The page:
New rules aimed at reducing the use of physical and chemical restraint in aged care homes are expected to be signed next week and will come into effect from 1 July 2019.
Minister for Senior Australians and Aged Care, Ken Wyatt said the new regulations will ensure restraint is only used as a last resort.
“We have moved quickly, working with a group of key stakeholders to inform a regulatory approach to minimise the inappropriate use of restraints, treating chemical and physical restraints as separate issues,” Mr Wyatt said.
Under the changes, providers will be required to satisfy a number of conditions before restraint can be used, including assessment by an approved health practitioner (physical restraint) or assessment by a medical practitioner or nurse practitioner who has prescribed the medication (chemical restraint).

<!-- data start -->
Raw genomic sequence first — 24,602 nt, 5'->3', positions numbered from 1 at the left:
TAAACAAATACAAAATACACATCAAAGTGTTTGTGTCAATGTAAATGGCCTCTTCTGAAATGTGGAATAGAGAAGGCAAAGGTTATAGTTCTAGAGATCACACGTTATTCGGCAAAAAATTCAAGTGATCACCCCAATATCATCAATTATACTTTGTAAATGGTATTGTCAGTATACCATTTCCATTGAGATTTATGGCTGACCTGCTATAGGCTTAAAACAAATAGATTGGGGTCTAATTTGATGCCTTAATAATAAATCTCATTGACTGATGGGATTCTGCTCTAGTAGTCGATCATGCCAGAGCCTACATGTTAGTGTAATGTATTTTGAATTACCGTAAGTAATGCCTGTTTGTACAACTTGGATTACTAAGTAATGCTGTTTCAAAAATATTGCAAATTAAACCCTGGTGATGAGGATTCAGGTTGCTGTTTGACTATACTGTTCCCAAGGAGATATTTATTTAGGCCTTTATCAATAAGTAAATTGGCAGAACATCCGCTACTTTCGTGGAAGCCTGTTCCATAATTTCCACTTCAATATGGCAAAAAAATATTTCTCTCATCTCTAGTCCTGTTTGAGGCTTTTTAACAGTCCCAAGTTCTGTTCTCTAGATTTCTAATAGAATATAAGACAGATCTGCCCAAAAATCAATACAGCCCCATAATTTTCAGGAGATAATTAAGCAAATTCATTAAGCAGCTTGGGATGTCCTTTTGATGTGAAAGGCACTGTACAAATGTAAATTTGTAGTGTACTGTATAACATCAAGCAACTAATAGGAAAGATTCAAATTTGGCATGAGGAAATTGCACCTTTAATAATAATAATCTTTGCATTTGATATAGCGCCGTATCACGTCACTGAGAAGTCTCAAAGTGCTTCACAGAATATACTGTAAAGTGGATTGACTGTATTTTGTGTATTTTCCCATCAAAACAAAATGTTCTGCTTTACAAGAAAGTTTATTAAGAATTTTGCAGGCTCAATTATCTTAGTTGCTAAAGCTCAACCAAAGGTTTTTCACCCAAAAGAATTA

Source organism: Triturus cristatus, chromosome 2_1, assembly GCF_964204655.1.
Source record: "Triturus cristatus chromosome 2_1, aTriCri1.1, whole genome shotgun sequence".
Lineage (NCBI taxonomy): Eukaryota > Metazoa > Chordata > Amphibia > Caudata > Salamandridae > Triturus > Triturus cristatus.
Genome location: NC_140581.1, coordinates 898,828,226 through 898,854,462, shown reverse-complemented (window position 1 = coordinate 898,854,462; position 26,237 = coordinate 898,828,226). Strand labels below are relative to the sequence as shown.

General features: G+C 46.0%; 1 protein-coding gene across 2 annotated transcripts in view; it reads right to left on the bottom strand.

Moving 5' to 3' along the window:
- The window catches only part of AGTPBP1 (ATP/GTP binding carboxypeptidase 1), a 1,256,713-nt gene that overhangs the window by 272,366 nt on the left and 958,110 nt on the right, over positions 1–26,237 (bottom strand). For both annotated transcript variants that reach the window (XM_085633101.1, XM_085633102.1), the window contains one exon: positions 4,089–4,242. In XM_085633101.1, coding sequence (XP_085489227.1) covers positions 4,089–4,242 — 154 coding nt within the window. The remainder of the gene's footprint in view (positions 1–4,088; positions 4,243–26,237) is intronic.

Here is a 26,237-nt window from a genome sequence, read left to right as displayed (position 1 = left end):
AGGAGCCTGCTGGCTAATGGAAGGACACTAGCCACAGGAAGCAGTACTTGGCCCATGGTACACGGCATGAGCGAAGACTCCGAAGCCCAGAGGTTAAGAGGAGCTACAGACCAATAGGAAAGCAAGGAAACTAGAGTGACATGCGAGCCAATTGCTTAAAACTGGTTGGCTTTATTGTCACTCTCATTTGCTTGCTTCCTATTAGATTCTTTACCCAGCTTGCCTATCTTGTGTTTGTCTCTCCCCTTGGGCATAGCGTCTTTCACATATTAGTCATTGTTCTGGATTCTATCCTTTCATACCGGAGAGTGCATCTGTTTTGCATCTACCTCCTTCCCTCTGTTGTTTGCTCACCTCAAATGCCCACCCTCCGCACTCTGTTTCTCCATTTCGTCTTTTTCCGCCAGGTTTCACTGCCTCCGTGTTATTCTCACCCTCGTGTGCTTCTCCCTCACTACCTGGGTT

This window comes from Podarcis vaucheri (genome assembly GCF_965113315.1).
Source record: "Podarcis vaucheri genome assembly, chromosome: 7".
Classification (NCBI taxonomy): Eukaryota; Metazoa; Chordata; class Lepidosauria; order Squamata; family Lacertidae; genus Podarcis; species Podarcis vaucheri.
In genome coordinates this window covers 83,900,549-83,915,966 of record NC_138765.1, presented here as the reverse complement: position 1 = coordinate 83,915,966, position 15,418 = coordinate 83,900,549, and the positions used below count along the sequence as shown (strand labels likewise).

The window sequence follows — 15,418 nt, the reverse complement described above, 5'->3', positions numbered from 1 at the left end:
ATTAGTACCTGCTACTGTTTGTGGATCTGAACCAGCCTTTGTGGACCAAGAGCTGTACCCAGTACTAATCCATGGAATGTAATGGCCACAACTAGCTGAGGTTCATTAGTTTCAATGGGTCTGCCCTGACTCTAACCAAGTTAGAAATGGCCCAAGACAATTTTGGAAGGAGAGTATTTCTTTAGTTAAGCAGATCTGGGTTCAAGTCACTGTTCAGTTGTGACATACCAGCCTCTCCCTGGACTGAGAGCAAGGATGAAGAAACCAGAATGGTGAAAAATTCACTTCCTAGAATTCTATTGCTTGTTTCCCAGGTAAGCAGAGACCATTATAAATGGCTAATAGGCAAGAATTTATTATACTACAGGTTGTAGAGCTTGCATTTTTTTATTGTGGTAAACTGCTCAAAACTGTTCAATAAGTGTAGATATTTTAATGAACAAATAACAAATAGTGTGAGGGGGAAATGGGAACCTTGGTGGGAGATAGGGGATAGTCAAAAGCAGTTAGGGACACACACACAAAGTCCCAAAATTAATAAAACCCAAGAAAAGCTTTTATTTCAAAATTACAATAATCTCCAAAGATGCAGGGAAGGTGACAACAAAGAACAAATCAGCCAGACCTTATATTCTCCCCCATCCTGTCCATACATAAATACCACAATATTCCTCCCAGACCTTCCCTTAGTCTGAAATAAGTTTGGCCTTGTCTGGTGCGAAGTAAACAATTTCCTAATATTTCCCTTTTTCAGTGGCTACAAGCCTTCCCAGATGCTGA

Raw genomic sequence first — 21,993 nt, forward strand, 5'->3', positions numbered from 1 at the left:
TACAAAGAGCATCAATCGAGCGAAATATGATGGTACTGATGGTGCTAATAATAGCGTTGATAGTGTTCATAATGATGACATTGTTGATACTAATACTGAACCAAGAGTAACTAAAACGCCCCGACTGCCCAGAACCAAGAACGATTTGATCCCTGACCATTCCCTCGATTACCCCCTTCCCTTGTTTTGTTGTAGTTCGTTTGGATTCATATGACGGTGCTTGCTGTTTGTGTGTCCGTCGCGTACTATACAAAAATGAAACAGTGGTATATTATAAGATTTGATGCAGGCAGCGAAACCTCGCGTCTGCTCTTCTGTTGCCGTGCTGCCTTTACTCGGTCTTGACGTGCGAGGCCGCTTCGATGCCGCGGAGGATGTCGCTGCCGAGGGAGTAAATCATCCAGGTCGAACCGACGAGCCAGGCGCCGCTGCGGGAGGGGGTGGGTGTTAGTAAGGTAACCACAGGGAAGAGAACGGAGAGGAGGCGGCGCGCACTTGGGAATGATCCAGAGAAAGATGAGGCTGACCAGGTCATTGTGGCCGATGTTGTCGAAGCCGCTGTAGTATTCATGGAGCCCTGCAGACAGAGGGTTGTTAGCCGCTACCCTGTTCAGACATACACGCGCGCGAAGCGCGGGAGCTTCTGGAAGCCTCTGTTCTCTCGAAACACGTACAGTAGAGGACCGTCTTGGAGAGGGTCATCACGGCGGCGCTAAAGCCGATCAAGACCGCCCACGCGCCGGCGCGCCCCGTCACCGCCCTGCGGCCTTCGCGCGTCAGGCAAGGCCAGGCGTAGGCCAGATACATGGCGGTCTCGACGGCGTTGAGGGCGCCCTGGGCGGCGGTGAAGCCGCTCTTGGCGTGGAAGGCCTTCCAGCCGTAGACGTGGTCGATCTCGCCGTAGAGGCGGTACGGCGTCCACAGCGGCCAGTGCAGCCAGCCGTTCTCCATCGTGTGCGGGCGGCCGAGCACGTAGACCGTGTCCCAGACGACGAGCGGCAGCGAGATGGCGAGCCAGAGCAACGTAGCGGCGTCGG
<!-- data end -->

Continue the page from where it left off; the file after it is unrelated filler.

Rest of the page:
The aged care home must also have the informed consent of the consumer or their representative before using physical restraint, unless restraint is necessary in an emergency.
In all cases of restraint, the home will also be required to document the alternative options to restraint that have been used. Any use of restraint must also be regularly monitored, the Minister said.
Service providers delivering clinical care will be required to have a clinical governance framework in place that minimises the use of all forms of restraint.
“We have equipped managers and staff in aged care facilities with tools and guidelines to achieve safe, high-quality care and practice safe management of medicines.”
“We will also mandate the collection of three quality indicators for all Commonwealth-subsidised residential aged care providers from 1 July 2019. This includes an indicator on the use of physical restraint as well as pressure injuries and unplanned weight loss.”
“Protecting our senior Australians, ensuring their safety, health, well-being and quality of life when they are receiving aged care, is a top priority,” Mr Wyatt said.